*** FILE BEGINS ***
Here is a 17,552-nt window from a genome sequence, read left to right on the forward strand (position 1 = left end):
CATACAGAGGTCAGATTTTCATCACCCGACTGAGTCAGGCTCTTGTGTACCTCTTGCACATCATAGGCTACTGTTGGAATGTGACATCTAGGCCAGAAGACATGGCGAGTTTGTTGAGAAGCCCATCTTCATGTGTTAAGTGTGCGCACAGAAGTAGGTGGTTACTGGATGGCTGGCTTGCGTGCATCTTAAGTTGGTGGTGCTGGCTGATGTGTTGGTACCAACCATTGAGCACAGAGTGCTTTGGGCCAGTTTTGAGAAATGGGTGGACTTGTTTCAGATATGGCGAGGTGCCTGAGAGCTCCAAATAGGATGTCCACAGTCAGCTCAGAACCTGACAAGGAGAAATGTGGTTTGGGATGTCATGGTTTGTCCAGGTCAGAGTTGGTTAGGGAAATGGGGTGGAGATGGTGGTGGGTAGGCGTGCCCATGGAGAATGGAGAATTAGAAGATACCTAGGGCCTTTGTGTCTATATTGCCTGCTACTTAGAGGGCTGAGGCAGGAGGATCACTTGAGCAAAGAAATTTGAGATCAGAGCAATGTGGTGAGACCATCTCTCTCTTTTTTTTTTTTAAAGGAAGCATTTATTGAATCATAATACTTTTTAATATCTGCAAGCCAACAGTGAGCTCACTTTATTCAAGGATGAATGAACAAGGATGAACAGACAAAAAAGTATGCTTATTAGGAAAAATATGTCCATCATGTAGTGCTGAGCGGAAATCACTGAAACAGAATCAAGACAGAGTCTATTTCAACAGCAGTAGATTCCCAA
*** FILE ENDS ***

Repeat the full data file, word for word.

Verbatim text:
Here is a 17,552-nt window from a genome sequence, read left to right on the forward strand (position 1 = left end):
CATACAGAGGTCAGATTTTCATCACCCGACTGAGTCAGGCTCTTGTGTACCTCTTGCACATCATAGGCTACTGTTGGAATGTGACATCTAGGCCAGAAGACATGGCGAGTTTGTTGAGAAGCCCATCTTCATGTGTTAAGTGTGCGCACAGAAGTAGGTGGTTACTGGATGGCTGGCTTGCGTGCATCTTAAGTTGGTGGTGCTGGCTGATGTGTTGGTACCAACCATTGAGCACAGAGTGCTTTGGGCCAGTTTTGAGAAATGGGTGGACTTGTTTCAGATATGGCGAGGTGCCTGAGAGCTCCAAATAGGATGTCCACAGTCAGCTCAGAACCTGACAAGGAGAAATGTGGTTTGGGATGTCATGGTTTGTCCAGGTCAGAGTTGGTTAGGGAAATGGGGTGGAGATGGTGGTGGGTAGGCGTGCCCATGGAGAATGGAGAATTAGAAGATACCTAGGGCCTTTGTGTCTATATTGCCTGCTACTTAGAGGGCTGAGGCAGGAGGATCACTTGAGCAAAGAAATTTGAGATCAGAGCAATGTGGTGAGACCATCTCTCTCTTTTTTTTTTTTAAAGGAAGCATTTATTGAATCATAATACTTTTTAATATCTGCAAGCCAACAGTGAGCTCACTTTATTCAAGGATGAATGAACAAGGATGAACAGACAAAAAAGTATGCTTATTAGGAAAAATATGTCCATCATGTAGTGCTGAGCGGAAATCACTGAAACAGAATCAAGACAGAGTCTATTTCAACAGCAGTAGATTCCCAA